To the extent that the Secretary based the decision on the "facts" set forth in the 11th Circuit opinion or on the ALJ's determination of facts based on the 11th Circuit opinion, the court cannot affirm the Secretary's decision for the reasons set forth in Section 2, below. As to the somewhat cryptic statement that the Secretary's decision "relies on the ALJ's holding," that statement seems to indicate that the Secretary did not adopt the entirety of the ALJ's decision or the reasoning contained therein, although the exact meaning of such "reliance" is not clear. In any event, the memorandum falls considerably short of the requirement that the decision "leave no guesswork" as to the Secretary's reasoning or the extent to which the ALJ's reasoning was adopted. Without further explanation, the court is unable to conclude that the findings and conclusions contained in either (or both) memorandum provide a "discernable and defensible" rationale for the Secretary's decision.
2. Collateral EstoppelAlthough a remand is warranted based on the adoption/inadequate reasoning issue alone, the court will proceed to review the ALJ's decision in order to prevent an immediate return of the matter to this court. In this case, the Recommended Decision purports to apply the doctrine of collateral estoppel (also known as "issue preclusion") to the issues discussed in several passages from the 11th Circuit's opinion in Delgado II. For the reasons set forth below, the court finds that the ALJ's use of collateral estoppel was not in accordance with law.
Courts have uniformly approved of the use of collateral estoppel in agency decisions but warn that an agency's use of the doctrine "must follow procedures similar to those established for its use in judicial proceedings." Chisholm v. Defense Logistics Agency, 656 F.2d 42, 50 (3d Cir. 1981). Briefly stated, four conditions must be satisfied before a party can use collateral estoppel to prevent an opponent from relitigating an issue or fact that has already been decided in a prior litigation: (1) the issue or fact is "identical to one decided in the first action," (2) the issue or fact was "actually litigated in the first action," (3) resolution of the issue or fact was "essential to a final judgment in the first action," and (4) the plaintiff had a "full and fair opportunity to litigate the particular issue" or fact in the first action. A.B. Dick Co. v. Burroughs Corp., 713 F.2d 700, 702 (Fed. Cir. 1983); see also Montana v. United States, 440 U.S. 165 (1979).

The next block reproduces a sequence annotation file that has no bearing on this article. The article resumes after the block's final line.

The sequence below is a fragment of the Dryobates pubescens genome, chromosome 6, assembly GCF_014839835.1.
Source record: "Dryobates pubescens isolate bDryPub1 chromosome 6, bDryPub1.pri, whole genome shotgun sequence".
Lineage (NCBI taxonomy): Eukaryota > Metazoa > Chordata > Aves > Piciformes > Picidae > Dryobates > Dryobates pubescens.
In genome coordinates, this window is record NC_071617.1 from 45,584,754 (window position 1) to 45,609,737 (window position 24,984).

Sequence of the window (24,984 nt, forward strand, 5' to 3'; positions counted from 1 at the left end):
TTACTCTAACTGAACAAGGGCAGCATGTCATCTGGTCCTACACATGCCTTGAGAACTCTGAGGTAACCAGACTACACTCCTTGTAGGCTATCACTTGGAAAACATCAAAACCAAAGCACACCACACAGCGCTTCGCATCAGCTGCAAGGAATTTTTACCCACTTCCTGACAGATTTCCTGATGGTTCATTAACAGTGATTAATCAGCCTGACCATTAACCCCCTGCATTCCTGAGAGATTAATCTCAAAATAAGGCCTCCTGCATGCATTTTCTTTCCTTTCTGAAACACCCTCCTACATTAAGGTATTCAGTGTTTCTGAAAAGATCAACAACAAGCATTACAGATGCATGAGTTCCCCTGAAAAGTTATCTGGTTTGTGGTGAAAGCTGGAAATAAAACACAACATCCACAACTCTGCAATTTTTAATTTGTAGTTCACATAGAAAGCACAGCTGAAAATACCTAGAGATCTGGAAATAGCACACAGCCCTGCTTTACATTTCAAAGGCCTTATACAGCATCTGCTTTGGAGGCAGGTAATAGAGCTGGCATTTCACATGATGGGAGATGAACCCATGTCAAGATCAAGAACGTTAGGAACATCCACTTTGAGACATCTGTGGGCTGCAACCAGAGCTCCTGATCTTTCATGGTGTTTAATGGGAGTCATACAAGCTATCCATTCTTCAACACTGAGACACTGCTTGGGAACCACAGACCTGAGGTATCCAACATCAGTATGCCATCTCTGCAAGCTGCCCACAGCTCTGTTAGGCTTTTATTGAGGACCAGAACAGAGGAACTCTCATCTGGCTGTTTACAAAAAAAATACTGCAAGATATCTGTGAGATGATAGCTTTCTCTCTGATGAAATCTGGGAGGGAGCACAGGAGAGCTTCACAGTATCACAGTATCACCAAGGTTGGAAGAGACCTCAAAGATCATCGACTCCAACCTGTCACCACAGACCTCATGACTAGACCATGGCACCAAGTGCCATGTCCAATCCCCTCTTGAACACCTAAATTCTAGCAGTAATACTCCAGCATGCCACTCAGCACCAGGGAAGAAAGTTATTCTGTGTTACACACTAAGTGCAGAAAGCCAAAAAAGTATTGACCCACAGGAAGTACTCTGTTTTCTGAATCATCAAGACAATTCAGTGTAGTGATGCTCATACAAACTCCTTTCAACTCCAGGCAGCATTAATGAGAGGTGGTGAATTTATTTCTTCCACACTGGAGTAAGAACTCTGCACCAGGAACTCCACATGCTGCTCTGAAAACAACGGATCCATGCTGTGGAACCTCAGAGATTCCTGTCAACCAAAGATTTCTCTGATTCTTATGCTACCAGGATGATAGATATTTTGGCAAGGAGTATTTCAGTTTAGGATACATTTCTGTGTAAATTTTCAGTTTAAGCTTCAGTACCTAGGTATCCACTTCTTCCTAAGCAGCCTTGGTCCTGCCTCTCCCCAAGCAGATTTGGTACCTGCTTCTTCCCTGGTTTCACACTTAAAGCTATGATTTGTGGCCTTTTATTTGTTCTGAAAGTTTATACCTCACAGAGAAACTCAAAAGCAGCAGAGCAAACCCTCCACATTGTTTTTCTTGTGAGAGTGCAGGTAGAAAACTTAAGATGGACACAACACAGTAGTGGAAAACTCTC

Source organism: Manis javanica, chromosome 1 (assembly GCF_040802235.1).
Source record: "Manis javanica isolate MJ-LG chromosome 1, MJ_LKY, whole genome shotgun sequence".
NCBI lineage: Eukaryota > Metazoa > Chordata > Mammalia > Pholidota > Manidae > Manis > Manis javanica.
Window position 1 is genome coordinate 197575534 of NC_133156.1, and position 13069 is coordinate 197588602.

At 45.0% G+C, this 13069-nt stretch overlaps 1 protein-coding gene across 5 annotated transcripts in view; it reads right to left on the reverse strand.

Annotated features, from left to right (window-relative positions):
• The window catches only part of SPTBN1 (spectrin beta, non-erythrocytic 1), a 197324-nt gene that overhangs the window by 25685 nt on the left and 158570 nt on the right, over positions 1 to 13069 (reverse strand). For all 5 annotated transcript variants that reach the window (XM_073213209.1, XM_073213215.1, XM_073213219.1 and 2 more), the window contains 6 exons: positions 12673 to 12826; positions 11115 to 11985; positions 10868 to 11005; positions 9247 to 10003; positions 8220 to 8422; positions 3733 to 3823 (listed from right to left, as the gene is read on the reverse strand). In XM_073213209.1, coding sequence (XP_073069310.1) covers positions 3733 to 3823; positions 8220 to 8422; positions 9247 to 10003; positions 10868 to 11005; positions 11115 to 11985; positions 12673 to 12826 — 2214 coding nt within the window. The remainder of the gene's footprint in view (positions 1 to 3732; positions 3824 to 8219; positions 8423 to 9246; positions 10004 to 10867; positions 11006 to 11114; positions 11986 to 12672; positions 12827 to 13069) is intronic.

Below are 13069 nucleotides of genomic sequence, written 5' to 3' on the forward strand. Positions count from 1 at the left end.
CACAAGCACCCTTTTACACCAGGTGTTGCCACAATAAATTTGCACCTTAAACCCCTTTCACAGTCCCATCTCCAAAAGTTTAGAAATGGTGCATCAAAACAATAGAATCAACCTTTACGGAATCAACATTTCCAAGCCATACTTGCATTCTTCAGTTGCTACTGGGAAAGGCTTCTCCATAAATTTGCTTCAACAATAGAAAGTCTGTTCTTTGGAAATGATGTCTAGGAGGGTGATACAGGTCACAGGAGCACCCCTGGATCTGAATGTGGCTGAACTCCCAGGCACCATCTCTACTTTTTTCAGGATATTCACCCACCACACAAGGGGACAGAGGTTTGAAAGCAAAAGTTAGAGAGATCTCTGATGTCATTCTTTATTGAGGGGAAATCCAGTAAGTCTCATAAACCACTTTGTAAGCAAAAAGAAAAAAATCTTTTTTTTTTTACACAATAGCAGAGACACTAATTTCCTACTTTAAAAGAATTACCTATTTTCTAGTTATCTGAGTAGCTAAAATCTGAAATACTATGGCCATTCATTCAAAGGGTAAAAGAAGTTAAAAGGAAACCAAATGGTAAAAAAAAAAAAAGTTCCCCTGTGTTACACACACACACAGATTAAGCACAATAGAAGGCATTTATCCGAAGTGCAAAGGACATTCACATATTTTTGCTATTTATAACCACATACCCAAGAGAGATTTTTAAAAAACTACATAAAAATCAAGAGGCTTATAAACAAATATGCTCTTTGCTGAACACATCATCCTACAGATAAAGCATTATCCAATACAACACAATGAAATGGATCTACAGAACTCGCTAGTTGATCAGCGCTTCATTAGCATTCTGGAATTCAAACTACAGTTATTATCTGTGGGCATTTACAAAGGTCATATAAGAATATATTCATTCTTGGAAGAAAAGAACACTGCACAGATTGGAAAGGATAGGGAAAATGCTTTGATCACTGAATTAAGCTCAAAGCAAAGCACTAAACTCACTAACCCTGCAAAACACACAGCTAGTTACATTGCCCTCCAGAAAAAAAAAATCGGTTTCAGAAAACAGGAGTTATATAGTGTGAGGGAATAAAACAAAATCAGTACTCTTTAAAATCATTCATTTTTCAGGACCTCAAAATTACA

"Accordingly, the first step in resolving a claim of collateral estoppel is to determine which facts were necessarily decided in the first trial." United States v. Brackett, 113 F.3d 1396, 1398 (5th Cir. 1997) (citation and internal quotes omitted); A.B. Dick, 713 F.2d at 700. However, when a jury issues a general verdict with no findings of fact, the task of determining what matters were actually adjudicated in the antecedent case may be quite difficult. A general verdict "does not indicate which of the means charged in the indictment were found to have been used in effectuating the conspiracy[;] . . . since all of the acts charged need not be proved for conviction, such a verdict does not establish that defendants used all of the means charged or any particular one." Emich Motors Corp. v. General Motors Corp., 340 U.S. 558, 569 (1951) (internal citation omitted).
Under these conditions, "what was decided by the criminal judgment must be determined by the trial judge in the [antecedent] suit, upon an examination of the record, including the pleadings, the evidence submitted, the instructions under which the jury arrived at its verdict, and any opinions of the courts." Id.
In this case, the Recommended Decision purports to apply the doctrine of collateral estoppel to several different "facts" related to Delgado's criminal conviction, which was conveyed by a general verdict. However, in doing so, the ALJ did not consult the pleadings, record, or jury instructions associated with the District Court trial in order to determine what matters were actually adjudicated. See Rec. Dec. ¶ 9, R. at 20. Instead, the prior action from which the "facts" were taken is the 11th Circuit's appellate opinion in Delgado II: Paragraph 10 of the Recommended Decision contains sections entitled "Synopsis of Scheme" and "Collateral Estoppel Facts," which quote large blocks of text from the 11th Circuit's opinion, stating (in relevant part) that: